A thorough analysis of God’s divine hand guiding the body-politic of ancient Israel reveals an understood right of self-defense. We are to deliver the innocent from those that seek them harm (Proverbs 82:4). While murder is clearly prohibited (Leviticus 24:16-17), the taking of a murderer’s life is not prohibited and neither is it murder (Genesis 9:6). The qualifying distinctions between killing and murder are found in places like Exodus 21, Numbers 35, and Deuteronomy 19. In the commonwealth laws of Israel, delivered by God, one had the right to take the life of one breaking into their home in the night (Exodus 22:2). The general equity of this Old Testament law (to use words from the London Baptist and Westminister Confession) – that is, what is moral, universal and perpetual in nature – is that it is morally acceptable to take the life of one who will harm the innocent.
Even though our enemies are not flesh and blood (Ephesians 6:12), the same is true for the Israelites as they were rebuilding Jerusalem’s walls, when they were instructed to arm themselves for potential conflict (Nehemiah 4:17). The realization of spiritual enemies did not negate the reality that there might be some people in need of a good killing, and God’s people were to be prepared to fight back. When Haman’s plans went awry because of Esther’s obedience, God’s people were instructed to kill those who sought their lives (Esther 9:2-5). When Abraham’s family was in jeopardy, he raised an army and killed their captors (Genesis 14:14-18) and was later blessed by God for that action.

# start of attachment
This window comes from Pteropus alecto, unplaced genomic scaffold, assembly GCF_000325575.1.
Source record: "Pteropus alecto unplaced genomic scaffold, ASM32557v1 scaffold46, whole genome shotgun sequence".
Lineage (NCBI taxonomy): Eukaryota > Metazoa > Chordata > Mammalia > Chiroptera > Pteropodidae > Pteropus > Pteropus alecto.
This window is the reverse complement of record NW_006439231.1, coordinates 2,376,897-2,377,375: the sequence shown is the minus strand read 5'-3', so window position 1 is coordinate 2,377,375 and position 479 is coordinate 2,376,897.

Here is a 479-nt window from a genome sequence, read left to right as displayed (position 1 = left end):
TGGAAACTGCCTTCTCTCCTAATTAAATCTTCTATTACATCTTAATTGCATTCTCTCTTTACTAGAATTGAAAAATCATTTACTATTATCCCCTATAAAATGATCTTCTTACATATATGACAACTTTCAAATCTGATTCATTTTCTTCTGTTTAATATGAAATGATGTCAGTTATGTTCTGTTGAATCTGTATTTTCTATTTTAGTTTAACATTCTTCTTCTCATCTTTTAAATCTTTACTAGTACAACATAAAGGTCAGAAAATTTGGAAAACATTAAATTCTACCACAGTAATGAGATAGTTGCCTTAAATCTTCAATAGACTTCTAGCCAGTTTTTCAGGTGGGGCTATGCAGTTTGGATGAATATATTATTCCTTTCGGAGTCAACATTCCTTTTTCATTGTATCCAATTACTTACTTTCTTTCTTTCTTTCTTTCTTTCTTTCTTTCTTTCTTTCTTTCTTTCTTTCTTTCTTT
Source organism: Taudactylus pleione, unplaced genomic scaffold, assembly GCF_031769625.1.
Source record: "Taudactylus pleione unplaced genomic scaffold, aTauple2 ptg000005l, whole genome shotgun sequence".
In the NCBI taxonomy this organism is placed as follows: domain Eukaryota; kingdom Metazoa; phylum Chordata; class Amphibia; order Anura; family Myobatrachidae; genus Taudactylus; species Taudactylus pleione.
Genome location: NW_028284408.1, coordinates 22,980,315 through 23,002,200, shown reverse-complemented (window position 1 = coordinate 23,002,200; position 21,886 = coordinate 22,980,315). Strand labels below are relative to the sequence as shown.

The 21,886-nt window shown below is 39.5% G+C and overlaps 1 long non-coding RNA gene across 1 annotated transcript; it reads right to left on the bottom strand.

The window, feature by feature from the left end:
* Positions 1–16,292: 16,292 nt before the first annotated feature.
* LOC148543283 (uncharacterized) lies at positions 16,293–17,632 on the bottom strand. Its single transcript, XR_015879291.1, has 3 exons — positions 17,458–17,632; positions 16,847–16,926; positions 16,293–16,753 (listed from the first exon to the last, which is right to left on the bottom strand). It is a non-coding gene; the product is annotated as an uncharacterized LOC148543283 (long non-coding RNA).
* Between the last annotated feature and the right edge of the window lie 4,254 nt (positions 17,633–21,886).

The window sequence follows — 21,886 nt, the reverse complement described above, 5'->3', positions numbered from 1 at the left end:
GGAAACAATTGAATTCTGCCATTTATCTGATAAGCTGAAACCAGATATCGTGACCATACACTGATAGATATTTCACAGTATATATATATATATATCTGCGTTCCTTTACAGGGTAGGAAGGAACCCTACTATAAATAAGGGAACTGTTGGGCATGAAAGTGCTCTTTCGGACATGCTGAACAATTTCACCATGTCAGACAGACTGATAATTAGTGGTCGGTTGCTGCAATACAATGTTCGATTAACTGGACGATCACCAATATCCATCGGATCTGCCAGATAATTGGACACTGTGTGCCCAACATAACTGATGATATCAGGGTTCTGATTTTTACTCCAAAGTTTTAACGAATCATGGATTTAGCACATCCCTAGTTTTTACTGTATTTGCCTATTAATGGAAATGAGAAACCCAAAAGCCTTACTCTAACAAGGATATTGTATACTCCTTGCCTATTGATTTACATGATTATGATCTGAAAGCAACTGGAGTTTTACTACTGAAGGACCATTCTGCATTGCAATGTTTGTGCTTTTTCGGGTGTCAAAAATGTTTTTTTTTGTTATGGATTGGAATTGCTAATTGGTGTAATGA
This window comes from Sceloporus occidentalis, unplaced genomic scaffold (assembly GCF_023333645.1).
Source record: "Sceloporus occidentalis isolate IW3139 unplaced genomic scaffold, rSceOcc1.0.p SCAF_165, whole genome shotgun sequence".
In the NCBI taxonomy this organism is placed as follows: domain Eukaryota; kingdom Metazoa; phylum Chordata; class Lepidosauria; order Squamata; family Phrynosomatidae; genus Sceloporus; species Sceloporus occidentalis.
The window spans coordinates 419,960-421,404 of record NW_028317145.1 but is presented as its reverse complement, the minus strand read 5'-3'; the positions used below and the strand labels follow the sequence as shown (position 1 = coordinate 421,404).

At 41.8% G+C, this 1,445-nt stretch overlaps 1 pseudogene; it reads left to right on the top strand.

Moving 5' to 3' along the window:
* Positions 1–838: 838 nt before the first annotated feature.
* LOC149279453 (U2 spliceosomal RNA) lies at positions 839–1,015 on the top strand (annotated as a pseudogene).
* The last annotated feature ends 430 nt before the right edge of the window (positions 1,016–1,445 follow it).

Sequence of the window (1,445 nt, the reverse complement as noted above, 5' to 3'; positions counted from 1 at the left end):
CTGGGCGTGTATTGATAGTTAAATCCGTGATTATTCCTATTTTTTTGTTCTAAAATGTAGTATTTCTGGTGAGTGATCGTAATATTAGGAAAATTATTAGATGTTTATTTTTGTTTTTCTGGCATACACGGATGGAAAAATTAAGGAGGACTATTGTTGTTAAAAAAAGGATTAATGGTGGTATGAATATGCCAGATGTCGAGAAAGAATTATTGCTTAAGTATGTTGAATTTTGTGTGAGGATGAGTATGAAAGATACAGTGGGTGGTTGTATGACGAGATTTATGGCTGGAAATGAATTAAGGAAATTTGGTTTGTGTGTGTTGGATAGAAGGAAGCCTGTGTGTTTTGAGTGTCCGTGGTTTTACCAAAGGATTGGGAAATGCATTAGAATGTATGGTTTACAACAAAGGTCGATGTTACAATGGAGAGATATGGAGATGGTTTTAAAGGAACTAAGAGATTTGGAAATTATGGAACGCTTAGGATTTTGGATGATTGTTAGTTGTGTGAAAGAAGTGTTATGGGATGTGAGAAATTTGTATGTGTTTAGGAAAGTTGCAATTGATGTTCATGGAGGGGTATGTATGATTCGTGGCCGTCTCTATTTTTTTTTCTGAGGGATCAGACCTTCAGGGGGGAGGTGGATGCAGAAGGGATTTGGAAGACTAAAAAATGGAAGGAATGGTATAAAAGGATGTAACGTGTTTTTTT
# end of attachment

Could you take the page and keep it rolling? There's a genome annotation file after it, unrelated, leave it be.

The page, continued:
To die a victim in the name of martyrdom, when the perpetrator will likely go on to kill more innocent people, is not martyrdom – it is cowardice. A man that does not care for his own family, in particular, is worse than an infidel (1 Timothy 5:8) – and calling the police while your family is being assaulted falls short of the biblical responsibilities of manhood.